Do children benefit from universal early childhood education and care?: A meta-analysis of evidence from natural experiments

Resource Type: Reports & Papers
Author(s): Huizen, Thomas van; Plantenga, Janneke;
Date Issued: 2018
Description: This study examines the effects of universal Early Childhood Education and Care (ECEC) on child development and children's later life outcomes. Using meta-analytical techniques, we synthesize the findings from recent studies that exploit natural experiments to identify the causal effects of universal ECEC arrangements. We use 250 estimates from 30 studies conducted between 2005 and 2017. Our meta-regressions include estimates on a wide variety of children's outcomes, ranging from (non-)cognitive development measured during early childhood to educational outcomes and earnings in adulthood. Overall, the evidence on universal ECEC is mixed. Age of enrollment is not a major factor in explaining the impact. Some evidence indicates that more intensive programs produce more favorable outcomes. Program quality matters critically: high quality arrangements consistently generate positive child outcomes. Publicly provided programs produce more favorable effects than privately provided (and mixed) programs. Furthermore, there is no evidence of fading out. The gains of ECEC are concentrated within children from lower socioeconomic families. (author abstract)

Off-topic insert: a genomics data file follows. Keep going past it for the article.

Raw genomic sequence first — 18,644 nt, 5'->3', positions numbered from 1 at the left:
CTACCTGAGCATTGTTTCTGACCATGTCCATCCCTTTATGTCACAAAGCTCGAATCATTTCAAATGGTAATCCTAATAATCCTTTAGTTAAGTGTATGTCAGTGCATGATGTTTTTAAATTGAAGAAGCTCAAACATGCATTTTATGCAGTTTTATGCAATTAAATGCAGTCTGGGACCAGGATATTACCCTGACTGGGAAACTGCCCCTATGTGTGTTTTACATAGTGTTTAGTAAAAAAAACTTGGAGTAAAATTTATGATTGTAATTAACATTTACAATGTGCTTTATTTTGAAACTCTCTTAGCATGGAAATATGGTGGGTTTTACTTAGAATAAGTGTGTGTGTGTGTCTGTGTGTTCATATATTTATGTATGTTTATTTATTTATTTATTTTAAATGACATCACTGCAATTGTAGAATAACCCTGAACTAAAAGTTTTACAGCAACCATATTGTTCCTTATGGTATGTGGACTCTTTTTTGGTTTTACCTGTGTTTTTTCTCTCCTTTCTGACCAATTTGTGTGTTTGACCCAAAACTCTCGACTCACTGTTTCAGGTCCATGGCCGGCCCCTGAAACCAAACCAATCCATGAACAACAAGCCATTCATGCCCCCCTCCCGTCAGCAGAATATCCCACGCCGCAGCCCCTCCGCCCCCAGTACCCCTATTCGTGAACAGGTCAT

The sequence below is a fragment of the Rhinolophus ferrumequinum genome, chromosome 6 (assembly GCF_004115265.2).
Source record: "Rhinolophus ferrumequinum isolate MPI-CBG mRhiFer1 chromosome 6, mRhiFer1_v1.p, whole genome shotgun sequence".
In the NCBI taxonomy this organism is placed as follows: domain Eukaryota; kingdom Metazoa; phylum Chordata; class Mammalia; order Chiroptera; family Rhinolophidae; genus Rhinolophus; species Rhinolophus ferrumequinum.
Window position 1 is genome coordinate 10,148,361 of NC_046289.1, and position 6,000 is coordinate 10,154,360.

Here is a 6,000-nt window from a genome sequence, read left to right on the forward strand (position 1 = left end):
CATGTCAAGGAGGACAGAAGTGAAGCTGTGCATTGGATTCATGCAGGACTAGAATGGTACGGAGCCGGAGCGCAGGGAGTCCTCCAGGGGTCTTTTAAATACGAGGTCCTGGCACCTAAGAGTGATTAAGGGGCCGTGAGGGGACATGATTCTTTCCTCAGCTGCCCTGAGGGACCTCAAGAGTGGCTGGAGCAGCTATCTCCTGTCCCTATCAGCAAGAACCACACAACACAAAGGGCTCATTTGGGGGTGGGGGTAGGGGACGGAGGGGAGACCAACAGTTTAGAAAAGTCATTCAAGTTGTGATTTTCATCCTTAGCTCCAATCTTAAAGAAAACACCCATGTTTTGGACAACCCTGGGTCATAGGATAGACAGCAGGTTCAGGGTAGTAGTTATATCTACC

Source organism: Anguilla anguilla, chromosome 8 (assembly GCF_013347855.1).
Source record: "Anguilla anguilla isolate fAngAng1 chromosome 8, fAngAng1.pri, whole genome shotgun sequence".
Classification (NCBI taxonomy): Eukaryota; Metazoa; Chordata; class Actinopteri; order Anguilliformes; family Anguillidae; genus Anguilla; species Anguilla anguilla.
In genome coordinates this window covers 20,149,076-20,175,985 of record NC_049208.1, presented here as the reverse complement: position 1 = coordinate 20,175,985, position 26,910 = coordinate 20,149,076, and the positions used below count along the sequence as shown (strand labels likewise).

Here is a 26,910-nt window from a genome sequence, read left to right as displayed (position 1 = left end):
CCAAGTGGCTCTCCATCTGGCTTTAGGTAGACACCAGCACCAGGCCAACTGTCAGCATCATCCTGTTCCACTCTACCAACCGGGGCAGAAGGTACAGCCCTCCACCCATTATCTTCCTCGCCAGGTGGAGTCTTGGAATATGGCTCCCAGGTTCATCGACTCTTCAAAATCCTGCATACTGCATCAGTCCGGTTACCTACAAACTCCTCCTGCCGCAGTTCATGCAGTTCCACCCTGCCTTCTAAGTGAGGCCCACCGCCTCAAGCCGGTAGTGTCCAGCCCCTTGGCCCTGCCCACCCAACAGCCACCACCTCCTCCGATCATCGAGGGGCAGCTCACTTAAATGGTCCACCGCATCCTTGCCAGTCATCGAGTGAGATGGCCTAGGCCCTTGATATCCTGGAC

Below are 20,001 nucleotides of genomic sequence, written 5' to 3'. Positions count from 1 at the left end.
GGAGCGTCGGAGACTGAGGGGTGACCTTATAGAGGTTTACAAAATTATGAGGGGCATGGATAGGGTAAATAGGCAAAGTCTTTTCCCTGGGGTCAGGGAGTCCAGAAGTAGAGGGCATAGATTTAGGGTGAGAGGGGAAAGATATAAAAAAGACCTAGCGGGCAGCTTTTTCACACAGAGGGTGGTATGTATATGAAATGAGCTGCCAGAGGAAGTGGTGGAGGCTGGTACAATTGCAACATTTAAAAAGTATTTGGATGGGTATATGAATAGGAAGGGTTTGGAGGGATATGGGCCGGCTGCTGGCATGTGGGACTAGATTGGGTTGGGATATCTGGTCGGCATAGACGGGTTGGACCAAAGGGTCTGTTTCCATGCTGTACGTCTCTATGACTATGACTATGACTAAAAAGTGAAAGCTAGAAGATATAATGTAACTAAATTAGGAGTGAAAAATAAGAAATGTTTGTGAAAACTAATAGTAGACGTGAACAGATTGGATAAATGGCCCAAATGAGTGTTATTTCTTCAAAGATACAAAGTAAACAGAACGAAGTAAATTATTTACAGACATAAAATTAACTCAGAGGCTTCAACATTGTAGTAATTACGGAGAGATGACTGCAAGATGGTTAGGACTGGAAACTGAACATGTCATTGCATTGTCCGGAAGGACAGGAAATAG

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Funder(s): Bernard van Leer Foundation
Journal Title: Economics of Education Review
Volume Number:
Issue Number:
Page Range: 1-45
Note: This resource is an online preprint (e-print) of a forthcoming article.
Topics: International Child Care & Early Education

Policies > Child Care & Early Education Policies > Universal Provision
Country: Australia, Canada, Germany, England, Spain, France, United Kingdom, Norway, United States
ISSN: 1873-7382 Online
0272-7757 Paper
Peer Reviewed: yes
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